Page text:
Voucher specimens were collected, fixed in a 10% formalin solution and transferred
to 70% ethanol solution after five days of fixation. Voucher specimens were
deposited at the University of the South Pacific marine collection.
Results and discussion
Overall a total of eighteen species of fish from six families were directly observed or
collected (Table 2). The inability to use the electrofisher contributed to the low
species number but even taking that into account Fiji’s fish fauna is impoverished in
comparison to Melanesian countries to the west, such as Papua New Guinea. The
community structure of fishes is of the general composition expected within Indo-
West Pacific high islands, in that species numbers are relatively low and are
characterized by amphidromous species (pelagic lifecycle). The amphidromous life
history results in most of these species being found throughout Oceania.
Figure 19: Location of freshwater fish sampling sites
Table 2: Species checklist for the thirteen sites
surveyed (*=endemic species)
Total number of species
Four of the species collected are endemic to Fiji; the two described gobies Redigobius
and R. leveri
and the undescribed gobies Stiphodon
n. sp. 1 and Stiphodon
2. Three invasive species were collected and observed during the survey. These were
the guppy, Poecilia reticulata
and two species of tilapia, Oreochromis niloticus
The dominant element of the fauna is the gobioid fishes, mainly members of
Gobiidae and Eleotridae. This assemblage accounts for 61% of the overall fauna.
Members of the gobiid subfamily Sicydiinae (containing Sicyopterus
) are especially prominent in clear, rocky streams, which constitute the
1. Nasealevu Village 2. Upper Dreketi 3. Upper Doguru (1) 4. Upper Doguru (2) 5. Doguru village
6. Qaraloaloa stream 7. Waicacuru stream 8. Suweni stream 9. Waisali stream 10. Camp site upper 11.
Camp site 12. Camp site lower 13. Wai Koroalau.
dominant aquatic habitat in the interior of the islands. The depauperate species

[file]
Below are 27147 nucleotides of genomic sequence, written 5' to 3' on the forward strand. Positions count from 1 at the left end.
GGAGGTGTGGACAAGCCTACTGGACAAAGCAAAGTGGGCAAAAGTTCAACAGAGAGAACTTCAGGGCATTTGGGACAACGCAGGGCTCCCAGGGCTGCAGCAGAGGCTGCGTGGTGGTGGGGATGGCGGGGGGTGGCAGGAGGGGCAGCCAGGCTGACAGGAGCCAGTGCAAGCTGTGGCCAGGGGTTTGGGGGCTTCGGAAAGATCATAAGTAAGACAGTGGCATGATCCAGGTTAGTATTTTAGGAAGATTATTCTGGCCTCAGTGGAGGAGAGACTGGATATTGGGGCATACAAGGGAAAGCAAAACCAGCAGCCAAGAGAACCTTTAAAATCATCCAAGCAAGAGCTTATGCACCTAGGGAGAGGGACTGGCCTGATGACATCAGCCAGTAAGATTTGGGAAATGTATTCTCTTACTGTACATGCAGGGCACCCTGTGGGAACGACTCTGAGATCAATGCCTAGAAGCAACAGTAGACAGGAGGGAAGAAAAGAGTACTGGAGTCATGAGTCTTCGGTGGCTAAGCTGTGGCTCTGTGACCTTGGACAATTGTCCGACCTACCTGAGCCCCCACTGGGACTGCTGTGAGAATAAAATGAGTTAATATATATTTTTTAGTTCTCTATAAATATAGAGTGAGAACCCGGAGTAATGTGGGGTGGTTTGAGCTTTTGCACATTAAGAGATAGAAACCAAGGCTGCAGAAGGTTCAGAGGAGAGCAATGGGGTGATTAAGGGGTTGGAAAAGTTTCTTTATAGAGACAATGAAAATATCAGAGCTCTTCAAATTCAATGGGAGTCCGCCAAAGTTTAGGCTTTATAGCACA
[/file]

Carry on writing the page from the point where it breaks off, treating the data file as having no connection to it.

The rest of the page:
richness is a feature of insular systems of Oceania where this attenuation in species
richness with increase in altitude has been documented by Jenkins & Jupiter (2011).
The highlight of the survey was the discovery of a native goby Lentipes kaaea
Vanua Levu. This specimen had only been found previously on the island of
Taveuni. A species from the same genus, Lentipes concolor
(endemic to Hawaii), is
renowned for its ability to surmount waterfalls over 100 m high. The discovery of
this species and also two undescribed gobies in the genus Stiphodon
pristine water quality in this catchment. Amphidromous stream-cling-gobies of the
comprise an important component of the fish communities in
insular streams of tropical Indo-Pacific high islands.
Figure 20: Amphidromous goby Lentipes kaaea, previously only recorded from Taveuni
Most of the non-gobioid fishes are basically itinerant marine forms restricted to the
lower reaches of freshwater streams. The first significant waterfall usually forms a
barrier to their upstream dispersal (Figure 21).
Figure 21: A waterfall in Cakaudrove province marks the upstream limit for itinerant
fishes such as Kuhlia rupestris and K. marginata.
Results of the on-site measurements are tabulated in Appendix 11. Temperature at
the sites was between 19.7°C and 20.4°C. Dissolved oxygen levels were fairly high,
above 8 mg/l, making it readily available for fish at the six stations sampled.
Conductivity at all sites ranged from 0.047–0.084
S which is well within the suitable
habitat range for stream fish. Turbidity was very low at all sites (<10 NTU), and the
bottom was visible at all the stations.
Conclusion and recommendations
The proper management and use of aquatic resources in streams originating from
the Delaikoro range entails a holistic approach due to the life-history strategies
employed by aquatic fauna that traverse different habitats throughout their life. It is
true that management must begin at the catchment level; however, it goes hand in
hand with the protection of marine and coastal habitats such as reefs, seagrass
meadows, mangrove habitats, including the terminal reaches of rivers and streams.
This survey found two endemic gobies (Redigobius lekutu and R. leveri) and two
undescribed gobies from the genus Stiphodon. The discovery of the sicydiine goby
Lentipes kaaea highlights the importance of carrying out further work on the island of
Vanua Levu. This goby has only been collected on the island of Taveuni and this is
the first record for Vanua Levu.
The following are suggestions for the proper management and conservation of
aquatic fauna in the Delaikoro mountain range:
The first priority is protection of the catchment areas originating from the
Delaikoro mountain range. The headwaters should be set up as a protected
area with a complete ban on slash-and-burn techniques around the
Secondly, the other major issue identified is the importance of restoring buffer
zones around mid-reach sites. This will also require the proper education of
farmers (landowners) on establishing farms near rivers, and the importance of
a buffer width and restricting livestock access across streams.
Further aquatic biodiversity research is needed in the headwaters of the
Delaikoro range especially for streams draining into Cakaudrove province.